But Jesus teaches me something different. He knew God’s will. He studied to learn more about God’s will. He followed God’s will relentlessly. Yet He was still able to ask that God be willing to change His will. Jesus did not passively accept something to be done to Him. He studied, He knew, He followed, He asked, and He followed some more.

Instead of avoiding it, I need to be seeking God’s will for my life. I need to study it, pray about it, know it, follow it. And it’s okay if I tell Him I don’t like it. I need to know His will, tell Him my fears, worries, and concerns. And then I need to say:

“Not my will, but yours be done.”

When Jesus Enters…My Heart

Of all the lessons Jesus taught during His final week, the parable of the Sheep and Goats gets to me the most.

“Did you love people?”

That’s not the question I want to answer. Ask me what I believed. Ask me how many times I went to church. Ask me what side I fell on in any number of debates. Those are the places where I am comfortable. Those are the places where I can stand with confidence.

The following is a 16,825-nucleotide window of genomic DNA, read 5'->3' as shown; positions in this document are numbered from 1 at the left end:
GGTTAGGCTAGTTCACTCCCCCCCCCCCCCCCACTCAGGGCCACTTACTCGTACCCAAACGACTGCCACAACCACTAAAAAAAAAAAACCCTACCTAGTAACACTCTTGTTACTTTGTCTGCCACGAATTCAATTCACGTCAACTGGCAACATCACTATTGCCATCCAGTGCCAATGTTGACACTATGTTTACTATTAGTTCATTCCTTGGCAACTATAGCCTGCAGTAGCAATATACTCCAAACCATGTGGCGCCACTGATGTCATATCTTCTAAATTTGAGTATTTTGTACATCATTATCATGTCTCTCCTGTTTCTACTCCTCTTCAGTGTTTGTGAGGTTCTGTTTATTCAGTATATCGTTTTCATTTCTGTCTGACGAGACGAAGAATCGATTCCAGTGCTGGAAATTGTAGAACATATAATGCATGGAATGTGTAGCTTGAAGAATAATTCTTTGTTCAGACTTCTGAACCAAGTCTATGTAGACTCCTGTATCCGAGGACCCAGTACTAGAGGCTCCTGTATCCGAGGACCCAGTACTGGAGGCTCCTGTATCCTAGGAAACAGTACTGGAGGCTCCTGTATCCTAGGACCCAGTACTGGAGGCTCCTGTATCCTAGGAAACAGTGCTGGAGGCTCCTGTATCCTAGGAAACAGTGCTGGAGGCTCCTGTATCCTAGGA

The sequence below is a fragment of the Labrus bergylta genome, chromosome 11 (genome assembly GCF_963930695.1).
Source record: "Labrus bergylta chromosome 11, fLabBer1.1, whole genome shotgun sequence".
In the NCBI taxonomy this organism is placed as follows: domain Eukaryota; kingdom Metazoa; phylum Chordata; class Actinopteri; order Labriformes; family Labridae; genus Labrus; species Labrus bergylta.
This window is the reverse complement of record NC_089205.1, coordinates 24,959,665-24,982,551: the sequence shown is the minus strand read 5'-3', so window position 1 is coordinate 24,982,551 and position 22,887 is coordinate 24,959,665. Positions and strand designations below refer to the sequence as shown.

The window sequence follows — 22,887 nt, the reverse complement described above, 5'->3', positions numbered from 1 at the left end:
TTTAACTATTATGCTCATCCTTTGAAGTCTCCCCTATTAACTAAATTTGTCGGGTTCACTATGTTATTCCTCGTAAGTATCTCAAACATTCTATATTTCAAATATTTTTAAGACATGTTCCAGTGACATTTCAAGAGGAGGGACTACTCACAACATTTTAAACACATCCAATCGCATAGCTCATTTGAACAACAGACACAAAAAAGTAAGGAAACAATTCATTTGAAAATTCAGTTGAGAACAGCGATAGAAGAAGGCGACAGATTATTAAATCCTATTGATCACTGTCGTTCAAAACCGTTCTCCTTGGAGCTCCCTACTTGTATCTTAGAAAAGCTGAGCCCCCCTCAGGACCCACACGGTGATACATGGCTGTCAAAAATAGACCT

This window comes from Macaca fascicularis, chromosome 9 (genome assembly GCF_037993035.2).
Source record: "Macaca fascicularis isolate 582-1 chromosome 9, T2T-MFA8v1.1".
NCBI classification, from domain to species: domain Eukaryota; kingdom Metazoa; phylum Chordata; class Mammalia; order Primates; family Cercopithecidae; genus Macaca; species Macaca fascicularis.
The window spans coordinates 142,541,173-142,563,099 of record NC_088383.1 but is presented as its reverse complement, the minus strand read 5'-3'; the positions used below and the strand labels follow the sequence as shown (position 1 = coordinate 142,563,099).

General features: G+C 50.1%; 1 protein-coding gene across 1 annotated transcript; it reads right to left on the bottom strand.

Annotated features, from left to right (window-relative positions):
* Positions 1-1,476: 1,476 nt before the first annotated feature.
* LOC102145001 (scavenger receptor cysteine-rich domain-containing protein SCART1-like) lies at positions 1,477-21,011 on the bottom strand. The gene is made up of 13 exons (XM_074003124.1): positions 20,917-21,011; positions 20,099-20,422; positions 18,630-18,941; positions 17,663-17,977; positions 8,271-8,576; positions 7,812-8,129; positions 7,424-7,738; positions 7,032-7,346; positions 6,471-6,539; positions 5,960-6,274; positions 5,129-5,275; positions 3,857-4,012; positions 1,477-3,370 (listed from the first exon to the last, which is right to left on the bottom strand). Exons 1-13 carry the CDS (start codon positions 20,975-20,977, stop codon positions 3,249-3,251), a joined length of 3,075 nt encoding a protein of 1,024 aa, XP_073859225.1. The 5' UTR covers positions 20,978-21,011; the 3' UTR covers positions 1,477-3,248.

Those are the places where I can separate myself from others and say, “See! I’m better than they are!”

But Jesus’ question calls me to more than “being on the right side.” His question cuts into my heart: have I shown the love of Jesus in the way I have lived my life?

Jesus has some harsh words for the Pharisees and teachers of the Law in the last days of His life. He calls them a brood of vipers. He calls them hypocrites. He says they are like whitewashed tombs: well-decorated on the outside, but on the inside full of dead men’s bones.

They believed the right things. They said the right things. In a number of ways, they did the right things.

But they did not love people. It was more important to the Pharisees that they give exactly a tenth of the smallest spice than it was to show love or extend mercy to anyone.

Did you love people?

Is it more important for you to be right or to be loving?

Jesus pierces my heart with His question. Maybe I need to spend less time concerning myself with always being on the “right” side and start concerning myself with how I show love to God’s people. Maybe I need to spend less time doing the “right” things and start doing the loving things.

As Jesus neared the end of His life, His message was to ask people how they have treated others. He called out the people who treated others poorly. He emphasized the fact that the tax collectors and prostitutes would enter the Kingdom of Heaven.

He scolded the ones who should have known better and He showed mercy to those who should have been living better.

And then He died for all of them.

He loved people. He loved the least of these. Including me.